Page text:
With the rising variants of COVID-19 lurking throughout the country again, Dallas County’s progress in reaching herd immunity may diminish. Steve Miff, Ph.D., President and CEO of Parkland Center for Clinical Innovation, explains precisely what herd immunity means.
“The term ‘herd immunity’ describes a situation where a high enough percentage of the population is immune to an infection that the infectious organism can no longer circulate at high enough levels and continue infecting people. The population percentage at which herd immunity is reached changes with the infectiousness of the infecting organism,” he said.
Miff went on to say that after viruses begin to spread, they change, which we’ve seen with such variants as the Delta and Lambda. The Delta variant is changing the herd immunity because it is highly contagious and can be spread by more people through one person.
“By being much more infectious – every COVID infected person can transmit to 5 or 8 people (called the reproductive number and symbolized as R0 5-8) as opposed to the Alpha variant which transmits to 3 to 5 people (R0 3-5), the Delta variant is about 60% more infectious than the original SARS-CoV-2 virus (COVID virus) was. Because of this, we will need to have a much higher bar for immunity.”
The best way to stop these variants from spreading throughout the public is to maintain high vaccination rates. All three vaccines have proven to be a protective barrier in reducing the new COVID-19 variants.
“The most recent research is shedding new light on the number of true protection individuals have, from COVID-19 infection, to include the new strains – like Delta. Being vaccinated with two doses of one of the mRNA vaccines offers the strongest protection. Having only one dose of a vaccine is still protective, but to a lesser degree than having received both shots.”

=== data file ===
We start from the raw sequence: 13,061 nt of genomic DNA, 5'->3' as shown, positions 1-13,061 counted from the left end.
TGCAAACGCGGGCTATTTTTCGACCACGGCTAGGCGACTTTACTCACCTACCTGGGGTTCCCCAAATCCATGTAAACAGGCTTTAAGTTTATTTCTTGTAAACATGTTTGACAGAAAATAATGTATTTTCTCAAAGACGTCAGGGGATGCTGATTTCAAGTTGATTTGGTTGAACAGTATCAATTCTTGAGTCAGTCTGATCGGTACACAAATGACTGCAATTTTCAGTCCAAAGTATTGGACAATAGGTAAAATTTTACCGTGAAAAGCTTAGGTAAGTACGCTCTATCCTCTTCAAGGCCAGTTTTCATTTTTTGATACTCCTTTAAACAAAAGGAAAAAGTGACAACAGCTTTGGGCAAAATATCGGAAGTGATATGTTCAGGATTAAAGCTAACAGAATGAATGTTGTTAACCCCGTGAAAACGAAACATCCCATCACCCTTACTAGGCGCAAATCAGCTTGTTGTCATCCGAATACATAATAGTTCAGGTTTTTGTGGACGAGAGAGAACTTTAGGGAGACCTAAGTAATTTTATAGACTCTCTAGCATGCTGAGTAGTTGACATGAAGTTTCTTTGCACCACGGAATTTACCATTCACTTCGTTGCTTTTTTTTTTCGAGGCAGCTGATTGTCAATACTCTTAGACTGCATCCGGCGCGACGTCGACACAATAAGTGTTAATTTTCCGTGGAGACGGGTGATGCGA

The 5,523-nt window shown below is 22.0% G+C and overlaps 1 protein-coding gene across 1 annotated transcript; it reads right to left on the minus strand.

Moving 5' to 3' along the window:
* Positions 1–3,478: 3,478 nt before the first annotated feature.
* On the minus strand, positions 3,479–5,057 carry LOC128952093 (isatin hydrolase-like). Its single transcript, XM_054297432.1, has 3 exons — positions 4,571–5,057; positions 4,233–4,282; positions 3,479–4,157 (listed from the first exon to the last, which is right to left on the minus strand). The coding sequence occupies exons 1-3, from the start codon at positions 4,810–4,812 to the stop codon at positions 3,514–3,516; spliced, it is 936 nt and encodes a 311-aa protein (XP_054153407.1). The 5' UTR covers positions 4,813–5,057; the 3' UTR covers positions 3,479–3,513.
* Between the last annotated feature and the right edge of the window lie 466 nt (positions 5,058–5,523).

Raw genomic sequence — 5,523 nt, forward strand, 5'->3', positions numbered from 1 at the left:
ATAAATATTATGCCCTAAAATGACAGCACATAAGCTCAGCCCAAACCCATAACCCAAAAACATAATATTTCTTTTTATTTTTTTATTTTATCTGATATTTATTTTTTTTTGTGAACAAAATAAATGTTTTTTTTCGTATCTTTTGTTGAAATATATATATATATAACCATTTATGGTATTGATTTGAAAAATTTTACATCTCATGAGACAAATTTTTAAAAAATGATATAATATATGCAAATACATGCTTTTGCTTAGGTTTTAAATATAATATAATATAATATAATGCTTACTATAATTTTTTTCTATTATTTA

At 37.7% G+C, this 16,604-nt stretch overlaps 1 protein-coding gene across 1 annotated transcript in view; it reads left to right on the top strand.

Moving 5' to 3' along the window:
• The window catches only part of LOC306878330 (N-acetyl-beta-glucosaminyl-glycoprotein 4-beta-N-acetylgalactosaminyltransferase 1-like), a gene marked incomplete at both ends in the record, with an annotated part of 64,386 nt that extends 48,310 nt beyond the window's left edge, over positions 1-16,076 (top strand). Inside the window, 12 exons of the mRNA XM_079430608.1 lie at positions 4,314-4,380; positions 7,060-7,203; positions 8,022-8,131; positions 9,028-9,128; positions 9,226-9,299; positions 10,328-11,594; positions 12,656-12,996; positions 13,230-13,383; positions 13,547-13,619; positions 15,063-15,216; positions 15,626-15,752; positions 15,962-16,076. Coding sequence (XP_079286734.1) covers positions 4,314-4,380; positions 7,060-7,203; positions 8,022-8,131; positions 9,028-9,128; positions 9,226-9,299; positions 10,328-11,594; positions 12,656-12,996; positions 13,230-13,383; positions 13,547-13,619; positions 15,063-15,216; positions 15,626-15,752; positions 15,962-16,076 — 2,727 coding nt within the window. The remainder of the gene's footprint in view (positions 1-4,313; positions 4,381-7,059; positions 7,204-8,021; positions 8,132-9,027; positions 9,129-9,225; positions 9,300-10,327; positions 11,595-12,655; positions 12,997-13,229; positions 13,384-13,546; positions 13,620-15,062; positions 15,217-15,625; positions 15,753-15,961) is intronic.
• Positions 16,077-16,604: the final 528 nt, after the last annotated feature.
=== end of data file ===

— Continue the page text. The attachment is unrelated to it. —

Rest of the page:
People who COVID-19 previously infected still need to get a vaccine because they are not fully protected just by having the virus and still have a high chance of getting one of the more robust variants, said Miff.
Miff said herd immunity is not one-dimensional and will ultimately change to follow the path that COVID-19 takes. The best way to continue an upward path is to get vaccinated. However, people still question the safety of vaccines.
As of July 15, 49.2% of Dallas County had at least one dose of the COVID-19 vaccine, with 39.9% being completely vaccinated, he said. The remaining residents need one of the vaccines for the herd immunity that Dallas County has achieved to be maintained.
“Despite the increase in the prevalence of the Delta variant, vaccinations continue to be highly effective. At this point in the pandemic, the key to reaching and maintaining herd immunity is for each of us to receive our vaccinations since vaccines continue to stand up to the virus and be highly effective. That will help mitigate the spread of COVID-19 in all of its variations. The message is simple: don’t wait to get vaccinated. For those still hesitant, the safety and efficacy studies to date are overwhelmingly positive.”
Despite the risk of adverse side effects, the CDC says COVID vaccines are safe to use to prevent COVID-19. Dallas County has a good chance of keeping the population’s immunity if everyone contributes to the effort.
“The key to remaining safe is for each of us to be fully vaccinated and, as appropriate, maintain social distancing, use face covering, continue diligent hand washing and other recommendations of public health authorities such as the Centers for Disease Control (CDC) and the Dallas County Health and Human Services Department.,” said Miff.